Advice for managing open source communities at scale

Posted June 15, 2021 | View revision history

As open source projects grow and mature, maintainers’ most pressing challenges often shift from the technical to the administrative as they transition from managing code to managing a community of contributors. When I was responsible for Community and Safety at GitHub, I advised countless organizations on not just how to manage open source projects, but how to manage open source projects at scale.

Following my rule that everything should have a URL, I’ve captured some of the most common advice I offered over the years into a series of four posts on successfully managing large open source communities:

  1. Set open source contributors up for success
  2. Automate common open source community management tasks
  3. Practical tips for governing your open source project
  4. Moderating open source conversations to keep them productive

Additionally, if you (or your organization) is new to open source, you might find some of these more “vintage” open source resources helpful:

Last, if you have questions about intellectual property, I’ve also captured some more tactical advice around open source licensing (including why you shouldn’t write your own license), copyright notices, and why you shouldn’t require a contributor license agreement and if you (or someone in your organization) is still on the fence about open source in the first place, there are, of course, many reasons why you should consume, publish, and contribute to open source.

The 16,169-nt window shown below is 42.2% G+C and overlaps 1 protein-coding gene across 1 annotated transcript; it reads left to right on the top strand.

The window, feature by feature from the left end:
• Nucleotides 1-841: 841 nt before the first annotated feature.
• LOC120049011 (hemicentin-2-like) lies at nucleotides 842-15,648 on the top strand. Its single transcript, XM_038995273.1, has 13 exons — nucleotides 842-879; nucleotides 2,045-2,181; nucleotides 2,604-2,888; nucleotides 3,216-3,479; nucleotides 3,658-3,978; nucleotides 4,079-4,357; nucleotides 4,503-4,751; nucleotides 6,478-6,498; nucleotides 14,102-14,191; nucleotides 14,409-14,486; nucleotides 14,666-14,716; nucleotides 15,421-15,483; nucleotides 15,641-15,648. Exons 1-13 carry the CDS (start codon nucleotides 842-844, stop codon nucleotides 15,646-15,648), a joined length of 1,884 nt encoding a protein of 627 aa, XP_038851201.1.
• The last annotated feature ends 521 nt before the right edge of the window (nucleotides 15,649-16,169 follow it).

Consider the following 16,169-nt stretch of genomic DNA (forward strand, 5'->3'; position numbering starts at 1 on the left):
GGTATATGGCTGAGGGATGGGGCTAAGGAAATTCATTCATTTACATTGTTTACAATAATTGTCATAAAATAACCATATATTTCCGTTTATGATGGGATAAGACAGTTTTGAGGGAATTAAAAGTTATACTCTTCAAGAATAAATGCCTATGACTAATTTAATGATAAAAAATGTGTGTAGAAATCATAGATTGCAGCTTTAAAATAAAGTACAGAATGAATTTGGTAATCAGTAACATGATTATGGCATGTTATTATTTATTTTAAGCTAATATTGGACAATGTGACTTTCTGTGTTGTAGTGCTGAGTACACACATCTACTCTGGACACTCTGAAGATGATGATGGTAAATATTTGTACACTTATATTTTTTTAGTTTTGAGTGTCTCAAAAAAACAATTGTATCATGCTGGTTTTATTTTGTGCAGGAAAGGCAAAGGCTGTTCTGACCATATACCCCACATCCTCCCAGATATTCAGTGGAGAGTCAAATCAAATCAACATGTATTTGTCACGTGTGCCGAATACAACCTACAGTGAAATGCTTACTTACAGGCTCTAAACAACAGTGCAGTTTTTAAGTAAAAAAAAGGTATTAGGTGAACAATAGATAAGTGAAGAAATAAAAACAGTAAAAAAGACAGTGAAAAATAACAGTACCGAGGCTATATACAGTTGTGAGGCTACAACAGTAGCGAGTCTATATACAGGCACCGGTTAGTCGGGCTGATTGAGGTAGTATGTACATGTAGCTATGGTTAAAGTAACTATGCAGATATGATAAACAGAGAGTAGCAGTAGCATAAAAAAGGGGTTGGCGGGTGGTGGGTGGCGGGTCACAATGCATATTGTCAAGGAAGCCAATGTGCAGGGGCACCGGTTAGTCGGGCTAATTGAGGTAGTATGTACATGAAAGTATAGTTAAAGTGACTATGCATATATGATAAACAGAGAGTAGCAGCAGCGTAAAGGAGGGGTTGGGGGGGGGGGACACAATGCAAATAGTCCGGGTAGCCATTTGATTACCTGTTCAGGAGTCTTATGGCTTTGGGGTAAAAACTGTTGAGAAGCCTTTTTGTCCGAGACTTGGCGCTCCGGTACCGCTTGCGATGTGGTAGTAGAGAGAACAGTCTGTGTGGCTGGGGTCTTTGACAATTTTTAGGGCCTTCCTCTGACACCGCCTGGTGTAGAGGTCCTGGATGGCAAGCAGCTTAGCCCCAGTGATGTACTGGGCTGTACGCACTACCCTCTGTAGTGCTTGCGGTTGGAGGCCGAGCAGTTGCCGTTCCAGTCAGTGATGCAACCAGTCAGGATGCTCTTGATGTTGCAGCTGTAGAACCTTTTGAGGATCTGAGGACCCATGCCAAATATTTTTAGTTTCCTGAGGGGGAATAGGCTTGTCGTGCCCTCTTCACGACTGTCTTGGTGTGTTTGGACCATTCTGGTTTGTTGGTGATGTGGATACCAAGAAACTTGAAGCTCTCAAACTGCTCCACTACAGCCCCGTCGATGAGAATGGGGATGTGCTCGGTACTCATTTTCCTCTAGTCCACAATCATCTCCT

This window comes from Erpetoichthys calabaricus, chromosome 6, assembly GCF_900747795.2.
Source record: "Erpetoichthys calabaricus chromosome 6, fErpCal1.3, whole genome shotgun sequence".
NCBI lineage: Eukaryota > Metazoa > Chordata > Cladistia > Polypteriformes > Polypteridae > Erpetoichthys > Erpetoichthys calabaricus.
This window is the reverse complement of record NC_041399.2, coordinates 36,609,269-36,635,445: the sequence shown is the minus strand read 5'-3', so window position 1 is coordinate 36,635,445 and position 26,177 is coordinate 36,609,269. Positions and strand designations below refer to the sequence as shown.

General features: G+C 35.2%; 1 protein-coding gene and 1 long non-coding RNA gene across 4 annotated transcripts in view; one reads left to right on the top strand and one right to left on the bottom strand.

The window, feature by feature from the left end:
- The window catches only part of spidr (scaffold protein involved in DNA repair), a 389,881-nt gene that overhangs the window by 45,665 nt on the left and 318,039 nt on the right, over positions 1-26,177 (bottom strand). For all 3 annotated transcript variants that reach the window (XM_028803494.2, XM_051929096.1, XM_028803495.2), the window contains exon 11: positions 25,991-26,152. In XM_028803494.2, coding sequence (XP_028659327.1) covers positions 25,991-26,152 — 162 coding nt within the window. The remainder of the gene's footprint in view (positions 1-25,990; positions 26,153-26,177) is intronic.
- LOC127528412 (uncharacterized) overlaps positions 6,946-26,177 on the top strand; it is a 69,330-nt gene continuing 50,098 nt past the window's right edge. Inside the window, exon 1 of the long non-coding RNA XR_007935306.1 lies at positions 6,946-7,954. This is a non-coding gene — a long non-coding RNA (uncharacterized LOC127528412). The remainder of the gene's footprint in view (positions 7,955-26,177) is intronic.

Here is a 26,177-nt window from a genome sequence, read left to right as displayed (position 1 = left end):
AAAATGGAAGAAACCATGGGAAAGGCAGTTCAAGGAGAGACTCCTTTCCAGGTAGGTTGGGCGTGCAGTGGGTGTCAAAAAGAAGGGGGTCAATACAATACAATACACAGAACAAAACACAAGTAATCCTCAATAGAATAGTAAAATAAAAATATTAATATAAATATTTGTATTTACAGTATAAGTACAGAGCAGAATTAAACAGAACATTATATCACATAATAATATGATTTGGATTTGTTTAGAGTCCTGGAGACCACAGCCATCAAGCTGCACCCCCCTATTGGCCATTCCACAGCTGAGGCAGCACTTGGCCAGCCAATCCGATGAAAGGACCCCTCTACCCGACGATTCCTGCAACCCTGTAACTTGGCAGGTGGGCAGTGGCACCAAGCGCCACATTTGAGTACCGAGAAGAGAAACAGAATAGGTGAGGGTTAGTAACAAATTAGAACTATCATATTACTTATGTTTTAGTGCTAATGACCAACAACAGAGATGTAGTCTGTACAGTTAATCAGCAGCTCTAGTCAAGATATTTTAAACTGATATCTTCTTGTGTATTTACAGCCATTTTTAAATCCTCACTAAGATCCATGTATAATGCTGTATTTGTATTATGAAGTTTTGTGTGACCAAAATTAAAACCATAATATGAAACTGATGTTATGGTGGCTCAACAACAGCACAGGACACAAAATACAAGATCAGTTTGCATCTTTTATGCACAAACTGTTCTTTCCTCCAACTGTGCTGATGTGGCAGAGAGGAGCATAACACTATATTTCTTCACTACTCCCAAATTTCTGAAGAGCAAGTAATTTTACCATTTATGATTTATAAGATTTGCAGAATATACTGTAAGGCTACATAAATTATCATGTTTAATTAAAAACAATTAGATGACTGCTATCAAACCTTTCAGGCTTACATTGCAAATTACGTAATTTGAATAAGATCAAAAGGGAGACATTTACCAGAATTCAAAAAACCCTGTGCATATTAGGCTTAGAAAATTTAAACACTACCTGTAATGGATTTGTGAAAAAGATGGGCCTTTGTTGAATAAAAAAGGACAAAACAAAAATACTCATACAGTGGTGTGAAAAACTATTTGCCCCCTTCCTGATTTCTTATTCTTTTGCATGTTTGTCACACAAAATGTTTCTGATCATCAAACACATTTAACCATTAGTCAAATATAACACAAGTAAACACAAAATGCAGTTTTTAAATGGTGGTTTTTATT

I hope that these posts help set you and your project up for success as you take your plunge in joining the open source community and learn to manage an open source project (and its community) at scale.

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Ben Balter is Chief of Staff for Security at GitHub, the world’s largest software development platform. Previously, as a Staff Technical Program manager for Enterprise and Compliance, Ben managed GitHub’s on-premises and SaaS enterprise offerings, and as the Senior Product Manager overseeing the platform’s Trust and Safety efforts, Ben shipped more than 500 features in support of community management, privacy, compliance, content moderation, product security, platform health, and open source workflows to ensure the GitHub community and platform remained safe, secure, and welcoming for all software developers. Before joining GitHub’s Product team, Ben served as GitHub’s Government Evangelist, leading the efforts to encourage more than 2,000 government organizations across 75 countries to adopt open source philosophies for code, data, and policy development. More about the author →

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